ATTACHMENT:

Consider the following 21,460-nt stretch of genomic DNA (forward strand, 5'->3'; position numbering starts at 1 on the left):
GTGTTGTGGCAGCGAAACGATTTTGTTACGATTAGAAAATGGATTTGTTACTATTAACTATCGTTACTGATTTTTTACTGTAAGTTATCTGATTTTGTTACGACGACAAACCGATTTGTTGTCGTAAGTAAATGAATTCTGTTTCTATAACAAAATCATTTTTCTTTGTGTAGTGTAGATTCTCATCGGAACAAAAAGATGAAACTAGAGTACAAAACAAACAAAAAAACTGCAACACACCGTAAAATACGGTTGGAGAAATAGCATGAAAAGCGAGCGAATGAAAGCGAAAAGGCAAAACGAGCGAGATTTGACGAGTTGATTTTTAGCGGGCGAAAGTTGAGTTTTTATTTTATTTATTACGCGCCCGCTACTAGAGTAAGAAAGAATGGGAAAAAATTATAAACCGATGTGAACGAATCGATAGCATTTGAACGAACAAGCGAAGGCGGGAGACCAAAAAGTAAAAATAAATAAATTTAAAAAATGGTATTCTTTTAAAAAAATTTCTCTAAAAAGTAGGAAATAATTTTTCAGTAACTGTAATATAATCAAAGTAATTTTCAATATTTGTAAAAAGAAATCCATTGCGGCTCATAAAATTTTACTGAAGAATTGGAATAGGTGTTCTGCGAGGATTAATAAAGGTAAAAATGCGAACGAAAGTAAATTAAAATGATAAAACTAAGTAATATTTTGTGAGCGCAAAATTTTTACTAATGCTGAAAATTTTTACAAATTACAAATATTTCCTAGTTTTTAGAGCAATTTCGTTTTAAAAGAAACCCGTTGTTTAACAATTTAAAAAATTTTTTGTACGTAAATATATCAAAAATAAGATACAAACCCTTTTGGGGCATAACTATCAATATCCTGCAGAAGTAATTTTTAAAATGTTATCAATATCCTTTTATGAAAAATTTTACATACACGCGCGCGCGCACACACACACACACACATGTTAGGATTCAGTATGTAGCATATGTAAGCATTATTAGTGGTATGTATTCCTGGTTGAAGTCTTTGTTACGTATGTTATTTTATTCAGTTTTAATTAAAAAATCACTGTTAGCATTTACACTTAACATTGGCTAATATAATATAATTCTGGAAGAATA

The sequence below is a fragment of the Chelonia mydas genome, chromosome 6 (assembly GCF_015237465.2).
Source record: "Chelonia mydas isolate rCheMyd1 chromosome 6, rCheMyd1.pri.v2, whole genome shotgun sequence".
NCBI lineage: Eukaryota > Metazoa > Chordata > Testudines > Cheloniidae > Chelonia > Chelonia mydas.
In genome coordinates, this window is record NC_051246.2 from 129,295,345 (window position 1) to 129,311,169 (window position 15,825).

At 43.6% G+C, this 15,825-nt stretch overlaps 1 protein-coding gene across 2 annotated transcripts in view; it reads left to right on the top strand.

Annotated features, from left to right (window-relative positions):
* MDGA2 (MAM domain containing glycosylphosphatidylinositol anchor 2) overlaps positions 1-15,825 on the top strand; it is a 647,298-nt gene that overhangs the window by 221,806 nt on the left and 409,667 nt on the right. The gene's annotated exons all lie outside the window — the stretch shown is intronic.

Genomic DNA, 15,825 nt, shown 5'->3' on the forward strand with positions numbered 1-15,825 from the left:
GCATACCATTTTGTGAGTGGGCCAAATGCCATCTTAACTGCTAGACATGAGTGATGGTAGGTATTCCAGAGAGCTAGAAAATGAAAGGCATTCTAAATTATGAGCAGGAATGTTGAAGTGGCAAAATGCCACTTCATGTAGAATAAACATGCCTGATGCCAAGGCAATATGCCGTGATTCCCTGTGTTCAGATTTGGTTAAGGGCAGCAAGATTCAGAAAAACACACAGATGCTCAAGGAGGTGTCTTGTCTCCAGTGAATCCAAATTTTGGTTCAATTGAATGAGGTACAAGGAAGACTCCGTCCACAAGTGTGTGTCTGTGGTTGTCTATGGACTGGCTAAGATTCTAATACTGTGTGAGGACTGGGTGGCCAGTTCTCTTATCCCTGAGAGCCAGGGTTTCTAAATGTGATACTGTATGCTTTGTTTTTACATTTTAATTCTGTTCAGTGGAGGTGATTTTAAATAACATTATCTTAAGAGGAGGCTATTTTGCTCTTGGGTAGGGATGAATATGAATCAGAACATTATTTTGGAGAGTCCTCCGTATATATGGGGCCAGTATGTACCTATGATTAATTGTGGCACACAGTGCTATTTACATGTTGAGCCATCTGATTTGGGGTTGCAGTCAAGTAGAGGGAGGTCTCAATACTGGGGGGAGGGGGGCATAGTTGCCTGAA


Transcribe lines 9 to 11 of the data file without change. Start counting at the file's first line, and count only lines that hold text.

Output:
* MDGA2 (MAM domain containing glycosylphosphatidylinositol anchor 2) overlaps positions 1-15,825 on the top strand; it is a 647,298-nt gene that overhangs the window by 221,806 nt on the left and 409,667 nt on the right. The gene's annotated exons all lie outside the window — the stretch shown is intronic.

Genomic DNA, 15,825 nt, shown 5'->3' on the forward strand with positions numbered 1-15,825 from the left:
GCATACCATTTTGTGAGTGGGCCAAATGCCATCTTAACTGCTAGACATGAGTGATGGTAGGTATTCCAGAGAGCTAGAAAATGAAAGGCATTCTAAATTATGAGCAGGAATGTTGAAGTGGCAAAATGCCACTTCATGTAGAATAAACATGCCTGATGCCAAGGCAATATGCCGTGATTCCCTGTGTTCAGATTTGGTTAAGGGCAGCAAGATTCAGAAAAACACACAGATGCTCAAGGAGGTGTCTTGTCTCCAGTGAATCCAAATTTTGGTTCAATTGAATGAGGTACAAGGAAGACTCCGTCCACAAGTGTGTGTCTGTGGTTGTCTATGGACTGGCTAAGATTCTAATACTGTGTGAGGACTGGGTGGCCAGTTCTCTTATCCCTGAGAGCCAGGGTTTCTAAATGTGATACTGTATGCTTTGTTTTTACATTTTAATTCTGTTCAGTGGAGGTGATTTTAAATAACATTATCTTAAGAGGAGGCTATTTTGCTCTTGGGTAGGGATGAATATGAATCAGAACATTATTTTGGAGAGTCCTCCGTATATATGGGGCCAGTATGTACCTATGATTAATTGTGGCACACAGTGCTATTTACATGTTGAGCCATCTGATTTGGGGTTGCAGTCAAGTAGAGGGAGGTCTCAATACTGGGGGGAGGGGGGCATAGTTGCCTGAA